I love this video, and have so much respect for my best friend/film partner/roommate Al:
Such a well done series of shots, showing a part of town that's very familiar to me in a completely different light.
Two days ago we were sitting on the couch at the Dada Factory, talking about new years resolutions. Al says "I'm going to try to step my game up, in general." The next day he goes out and shoots, edits, and posts this. Hells yeah.
As a side note, the tagline for Al's movie was "The carcinogenic soup that fills up Salt Lake City may be shortening our lives, but it sure makes it beautiful." How true. This inversion's been getting to me. I sent in a letter to the Des News, who had recently written an op-ed on how we shouldn't regulate because they're terrified of spending money on anything but god. Of course they didn't publish it, so I might as well post it here:
It was good to see the Deseret News examine our very real relationship to pollution here in SLC. Your editorial “EPA should consider air changes carefully” was thoughtful, noting that our geography in the valley makes this problem pervasive and daunting. I must disagree that the correct conclusion is to approach regulations with fear and hesitance. We must not diminish the seriousness of air quality control simply because smog has been here for a while. I am a local bike messenger, and I often ride between Centerville and downtown Salt Lake. On the day of your op-ed the point of the mountain was chalky white, and the air smelled of stale, burnt chemicals and rotten eggs. You are absolutely correct, fighting this dangerous pollution will be difficult; it will raise the cost of heavy industry and reduce people’s ability to drive all the time. But a blighted, unlivable atmosphere in one of the world’s most beautiful and fun places is a far harder alternative to live with.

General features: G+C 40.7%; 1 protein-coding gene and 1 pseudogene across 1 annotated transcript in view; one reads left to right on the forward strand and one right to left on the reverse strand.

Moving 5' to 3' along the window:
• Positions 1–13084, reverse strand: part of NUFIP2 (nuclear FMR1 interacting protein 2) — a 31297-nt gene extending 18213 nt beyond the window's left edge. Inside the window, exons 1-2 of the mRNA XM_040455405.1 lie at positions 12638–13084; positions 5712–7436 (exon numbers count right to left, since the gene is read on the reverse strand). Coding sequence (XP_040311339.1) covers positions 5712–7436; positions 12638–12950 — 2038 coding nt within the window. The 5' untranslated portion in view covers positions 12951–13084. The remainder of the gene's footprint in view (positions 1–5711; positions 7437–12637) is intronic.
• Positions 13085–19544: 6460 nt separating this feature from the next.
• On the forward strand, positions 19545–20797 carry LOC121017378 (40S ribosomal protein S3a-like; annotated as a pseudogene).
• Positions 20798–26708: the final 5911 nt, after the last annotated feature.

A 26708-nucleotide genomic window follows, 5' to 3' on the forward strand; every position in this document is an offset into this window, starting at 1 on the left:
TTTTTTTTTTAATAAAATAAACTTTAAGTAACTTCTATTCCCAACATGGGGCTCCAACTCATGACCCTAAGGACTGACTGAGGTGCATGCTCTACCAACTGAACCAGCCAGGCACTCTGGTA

The best solution is to get behind the companies and ideas that provide jobs and help repair our damage to the environment. For those who fear that regulations would force say, Tesoro Refineries to lay off half of their employees, those same employees could get their very same jobs in heavy manufacturing, transportation, and marketing at UTA. Public transportation is excellent in Utah and is only going to get better with more people driving less. The result of this kind of priority change is cleaner air and more ecologically responsible jobs. Crystal clear, isn’t it?
Respectfully and Hopefully,
In lieu printing my letter they printed a garbled rhetorical question about how scientists aren't reporting the facts about Global Warming, how it's all a pack of lies. Gag me.